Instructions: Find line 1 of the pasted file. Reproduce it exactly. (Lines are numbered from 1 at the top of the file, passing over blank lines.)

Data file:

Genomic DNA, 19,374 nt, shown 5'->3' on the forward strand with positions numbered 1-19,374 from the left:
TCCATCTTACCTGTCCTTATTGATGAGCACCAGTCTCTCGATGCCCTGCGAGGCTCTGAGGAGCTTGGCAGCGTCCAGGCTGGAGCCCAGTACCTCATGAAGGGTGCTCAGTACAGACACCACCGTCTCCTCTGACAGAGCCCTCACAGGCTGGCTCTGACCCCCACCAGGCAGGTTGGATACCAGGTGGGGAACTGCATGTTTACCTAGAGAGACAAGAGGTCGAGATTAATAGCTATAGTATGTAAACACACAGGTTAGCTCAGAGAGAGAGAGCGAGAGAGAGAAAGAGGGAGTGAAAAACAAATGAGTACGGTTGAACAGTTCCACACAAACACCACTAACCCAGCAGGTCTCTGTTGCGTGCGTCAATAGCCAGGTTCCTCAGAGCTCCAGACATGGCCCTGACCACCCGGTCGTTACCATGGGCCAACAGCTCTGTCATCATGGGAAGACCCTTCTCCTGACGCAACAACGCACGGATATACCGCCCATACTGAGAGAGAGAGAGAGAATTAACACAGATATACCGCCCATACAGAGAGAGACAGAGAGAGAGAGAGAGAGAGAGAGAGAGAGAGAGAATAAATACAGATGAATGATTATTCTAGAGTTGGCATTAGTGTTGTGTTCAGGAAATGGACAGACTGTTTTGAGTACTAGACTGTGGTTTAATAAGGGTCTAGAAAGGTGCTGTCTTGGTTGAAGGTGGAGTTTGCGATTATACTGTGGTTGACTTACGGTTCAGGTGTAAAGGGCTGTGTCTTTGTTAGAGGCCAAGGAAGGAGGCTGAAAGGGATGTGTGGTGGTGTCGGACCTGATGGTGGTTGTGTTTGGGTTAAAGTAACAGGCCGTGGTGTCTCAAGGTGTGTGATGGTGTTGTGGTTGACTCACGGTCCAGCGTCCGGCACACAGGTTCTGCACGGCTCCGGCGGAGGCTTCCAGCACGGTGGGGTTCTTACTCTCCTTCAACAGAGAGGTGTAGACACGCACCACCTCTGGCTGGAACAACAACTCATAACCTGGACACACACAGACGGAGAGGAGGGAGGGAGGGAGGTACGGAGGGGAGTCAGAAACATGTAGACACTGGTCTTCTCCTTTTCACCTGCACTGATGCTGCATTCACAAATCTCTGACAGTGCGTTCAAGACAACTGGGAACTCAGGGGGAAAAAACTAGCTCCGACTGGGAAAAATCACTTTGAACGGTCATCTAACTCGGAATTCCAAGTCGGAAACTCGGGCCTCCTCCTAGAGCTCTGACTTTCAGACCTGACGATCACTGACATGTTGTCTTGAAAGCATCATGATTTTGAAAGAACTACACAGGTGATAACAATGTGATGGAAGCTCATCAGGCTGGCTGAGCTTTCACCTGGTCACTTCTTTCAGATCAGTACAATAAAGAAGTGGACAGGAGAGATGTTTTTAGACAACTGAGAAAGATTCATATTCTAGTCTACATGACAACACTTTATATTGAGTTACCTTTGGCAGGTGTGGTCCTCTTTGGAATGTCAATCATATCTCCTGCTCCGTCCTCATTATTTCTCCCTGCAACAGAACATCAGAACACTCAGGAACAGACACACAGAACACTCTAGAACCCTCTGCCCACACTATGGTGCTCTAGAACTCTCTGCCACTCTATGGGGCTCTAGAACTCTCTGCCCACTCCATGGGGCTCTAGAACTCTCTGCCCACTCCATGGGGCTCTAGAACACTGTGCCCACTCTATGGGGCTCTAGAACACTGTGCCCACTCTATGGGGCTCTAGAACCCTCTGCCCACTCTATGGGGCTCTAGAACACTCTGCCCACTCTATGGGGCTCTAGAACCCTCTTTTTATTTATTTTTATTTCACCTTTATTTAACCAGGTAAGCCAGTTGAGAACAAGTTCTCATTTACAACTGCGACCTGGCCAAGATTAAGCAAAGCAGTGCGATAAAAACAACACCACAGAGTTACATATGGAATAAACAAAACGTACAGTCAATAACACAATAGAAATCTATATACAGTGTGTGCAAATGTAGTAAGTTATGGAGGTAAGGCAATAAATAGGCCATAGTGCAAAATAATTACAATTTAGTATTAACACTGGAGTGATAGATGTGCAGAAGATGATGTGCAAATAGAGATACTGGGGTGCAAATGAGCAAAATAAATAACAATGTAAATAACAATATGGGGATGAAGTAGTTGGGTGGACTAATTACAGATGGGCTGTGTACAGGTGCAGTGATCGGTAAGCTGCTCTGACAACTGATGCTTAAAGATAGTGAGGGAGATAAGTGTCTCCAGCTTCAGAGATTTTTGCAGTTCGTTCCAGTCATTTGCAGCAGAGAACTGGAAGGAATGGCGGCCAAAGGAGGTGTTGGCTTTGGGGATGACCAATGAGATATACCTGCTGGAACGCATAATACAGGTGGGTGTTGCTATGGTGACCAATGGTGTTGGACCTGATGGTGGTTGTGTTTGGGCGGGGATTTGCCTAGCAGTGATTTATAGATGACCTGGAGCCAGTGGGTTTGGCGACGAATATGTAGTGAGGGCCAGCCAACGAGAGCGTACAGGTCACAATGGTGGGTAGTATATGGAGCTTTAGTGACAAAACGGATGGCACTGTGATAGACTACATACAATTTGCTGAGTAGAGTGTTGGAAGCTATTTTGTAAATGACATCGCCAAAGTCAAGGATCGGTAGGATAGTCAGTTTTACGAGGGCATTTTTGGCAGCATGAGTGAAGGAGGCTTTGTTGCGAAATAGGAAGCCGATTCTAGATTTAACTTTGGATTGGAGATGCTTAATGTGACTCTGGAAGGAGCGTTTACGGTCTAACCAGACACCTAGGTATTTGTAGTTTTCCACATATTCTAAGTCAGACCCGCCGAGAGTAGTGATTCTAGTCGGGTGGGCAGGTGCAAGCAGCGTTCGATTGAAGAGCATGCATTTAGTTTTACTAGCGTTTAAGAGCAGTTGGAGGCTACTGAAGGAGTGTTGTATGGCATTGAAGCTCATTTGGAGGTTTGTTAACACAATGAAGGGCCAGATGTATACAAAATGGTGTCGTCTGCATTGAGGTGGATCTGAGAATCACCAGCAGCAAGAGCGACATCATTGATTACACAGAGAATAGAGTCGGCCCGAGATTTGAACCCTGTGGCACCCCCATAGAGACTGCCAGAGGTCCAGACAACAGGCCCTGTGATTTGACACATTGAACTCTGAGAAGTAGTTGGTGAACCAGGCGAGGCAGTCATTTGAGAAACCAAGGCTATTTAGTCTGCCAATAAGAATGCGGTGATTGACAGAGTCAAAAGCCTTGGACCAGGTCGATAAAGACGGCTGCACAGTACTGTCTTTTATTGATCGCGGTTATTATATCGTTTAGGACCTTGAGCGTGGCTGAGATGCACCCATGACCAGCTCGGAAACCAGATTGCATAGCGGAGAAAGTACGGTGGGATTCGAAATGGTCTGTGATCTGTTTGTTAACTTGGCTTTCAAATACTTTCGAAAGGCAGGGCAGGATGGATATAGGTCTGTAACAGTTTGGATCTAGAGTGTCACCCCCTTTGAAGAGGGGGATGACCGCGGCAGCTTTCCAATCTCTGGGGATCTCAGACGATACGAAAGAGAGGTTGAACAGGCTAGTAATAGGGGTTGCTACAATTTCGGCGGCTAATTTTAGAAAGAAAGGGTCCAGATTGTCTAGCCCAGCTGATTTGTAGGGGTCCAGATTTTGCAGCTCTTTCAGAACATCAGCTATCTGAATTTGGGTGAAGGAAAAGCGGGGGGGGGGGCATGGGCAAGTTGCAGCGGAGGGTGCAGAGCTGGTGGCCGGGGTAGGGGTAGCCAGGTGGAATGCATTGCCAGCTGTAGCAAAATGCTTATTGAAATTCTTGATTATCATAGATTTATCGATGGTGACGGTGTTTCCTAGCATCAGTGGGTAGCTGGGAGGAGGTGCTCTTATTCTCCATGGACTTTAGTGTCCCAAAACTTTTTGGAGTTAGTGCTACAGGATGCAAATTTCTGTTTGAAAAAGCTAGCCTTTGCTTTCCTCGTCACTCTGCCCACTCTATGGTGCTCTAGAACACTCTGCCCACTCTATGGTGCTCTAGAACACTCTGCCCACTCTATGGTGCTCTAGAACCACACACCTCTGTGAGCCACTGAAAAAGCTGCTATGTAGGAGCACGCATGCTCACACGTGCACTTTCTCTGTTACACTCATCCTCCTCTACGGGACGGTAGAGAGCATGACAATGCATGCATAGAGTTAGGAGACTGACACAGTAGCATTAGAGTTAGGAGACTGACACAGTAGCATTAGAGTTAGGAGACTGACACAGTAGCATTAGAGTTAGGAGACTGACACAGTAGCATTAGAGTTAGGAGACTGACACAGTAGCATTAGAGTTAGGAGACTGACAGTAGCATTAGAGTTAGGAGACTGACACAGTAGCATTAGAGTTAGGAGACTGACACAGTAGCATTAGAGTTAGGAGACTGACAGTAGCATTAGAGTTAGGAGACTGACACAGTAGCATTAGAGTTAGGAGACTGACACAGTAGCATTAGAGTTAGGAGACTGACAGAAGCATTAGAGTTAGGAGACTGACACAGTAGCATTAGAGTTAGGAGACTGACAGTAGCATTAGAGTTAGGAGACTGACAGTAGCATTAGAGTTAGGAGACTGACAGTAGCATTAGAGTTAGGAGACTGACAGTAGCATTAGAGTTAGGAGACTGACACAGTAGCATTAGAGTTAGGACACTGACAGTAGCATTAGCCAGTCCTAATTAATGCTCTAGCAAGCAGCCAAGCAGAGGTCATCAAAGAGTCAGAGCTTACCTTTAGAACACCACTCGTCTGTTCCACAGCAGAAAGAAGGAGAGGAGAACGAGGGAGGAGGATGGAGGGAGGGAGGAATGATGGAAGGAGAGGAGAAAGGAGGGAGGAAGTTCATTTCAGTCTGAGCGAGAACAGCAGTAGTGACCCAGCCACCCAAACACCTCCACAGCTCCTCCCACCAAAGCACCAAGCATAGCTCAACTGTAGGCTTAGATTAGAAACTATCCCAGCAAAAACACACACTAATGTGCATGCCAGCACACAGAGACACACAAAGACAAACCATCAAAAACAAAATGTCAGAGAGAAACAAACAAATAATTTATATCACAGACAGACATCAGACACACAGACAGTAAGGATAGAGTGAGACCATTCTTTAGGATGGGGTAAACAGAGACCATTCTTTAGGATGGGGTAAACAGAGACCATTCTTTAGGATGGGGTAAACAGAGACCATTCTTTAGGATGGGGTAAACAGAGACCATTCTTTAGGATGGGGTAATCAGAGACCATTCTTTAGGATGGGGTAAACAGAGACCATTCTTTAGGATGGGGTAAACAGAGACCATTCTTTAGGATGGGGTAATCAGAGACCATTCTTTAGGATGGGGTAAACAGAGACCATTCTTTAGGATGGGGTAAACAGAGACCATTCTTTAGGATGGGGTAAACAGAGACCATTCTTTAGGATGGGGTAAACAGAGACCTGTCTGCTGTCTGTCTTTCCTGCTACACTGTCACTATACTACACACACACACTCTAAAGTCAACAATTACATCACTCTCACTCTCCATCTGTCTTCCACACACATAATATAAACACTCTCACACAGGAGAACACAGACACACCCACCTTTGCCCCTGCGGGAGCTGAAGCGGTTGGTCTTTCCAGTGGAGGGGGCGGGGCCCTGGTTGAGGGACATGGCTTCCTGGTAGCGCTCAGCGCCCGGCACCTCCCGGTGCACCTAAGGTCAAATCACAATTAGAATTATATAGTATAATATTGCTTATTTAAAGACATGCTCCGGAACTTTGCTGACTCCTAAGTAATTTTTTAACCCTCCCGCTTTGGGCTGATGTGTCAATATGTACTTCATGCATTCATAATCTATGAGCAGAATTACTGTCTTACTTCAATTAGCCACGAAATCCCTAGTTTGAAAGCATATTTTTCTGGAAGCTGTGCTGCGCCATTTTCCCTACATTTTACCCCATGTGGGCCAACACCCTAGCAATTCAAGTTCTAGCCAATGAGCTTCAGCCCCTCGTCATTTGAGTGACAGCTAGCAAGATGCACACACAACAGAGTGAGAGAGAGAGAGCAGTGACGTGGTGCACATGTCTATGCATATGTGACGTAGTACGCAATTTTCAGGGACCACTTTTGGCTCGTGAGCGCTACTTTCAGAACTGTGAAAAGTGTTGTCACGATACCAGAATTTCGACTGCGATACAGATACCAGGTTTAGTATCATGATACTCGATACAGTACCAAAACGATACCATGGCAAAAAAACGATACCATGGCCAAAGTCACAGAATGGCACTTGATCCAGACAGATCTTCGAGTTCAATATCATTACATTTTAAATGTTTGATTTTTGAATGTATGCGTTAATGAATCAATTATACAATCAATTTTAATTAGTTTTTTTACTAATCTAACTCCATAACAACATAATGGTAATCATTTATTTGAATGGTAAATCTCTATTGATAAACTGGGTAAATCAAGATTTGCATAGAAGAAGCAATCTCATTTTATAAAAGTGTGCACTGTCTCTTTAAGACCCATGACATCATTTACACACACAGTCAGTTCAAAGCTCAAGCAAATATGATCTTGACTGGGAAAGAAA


Genomic DNA, 19,374 nt, shown 5'->3' on the forward strand with positions numbered 1-19,374 from the left: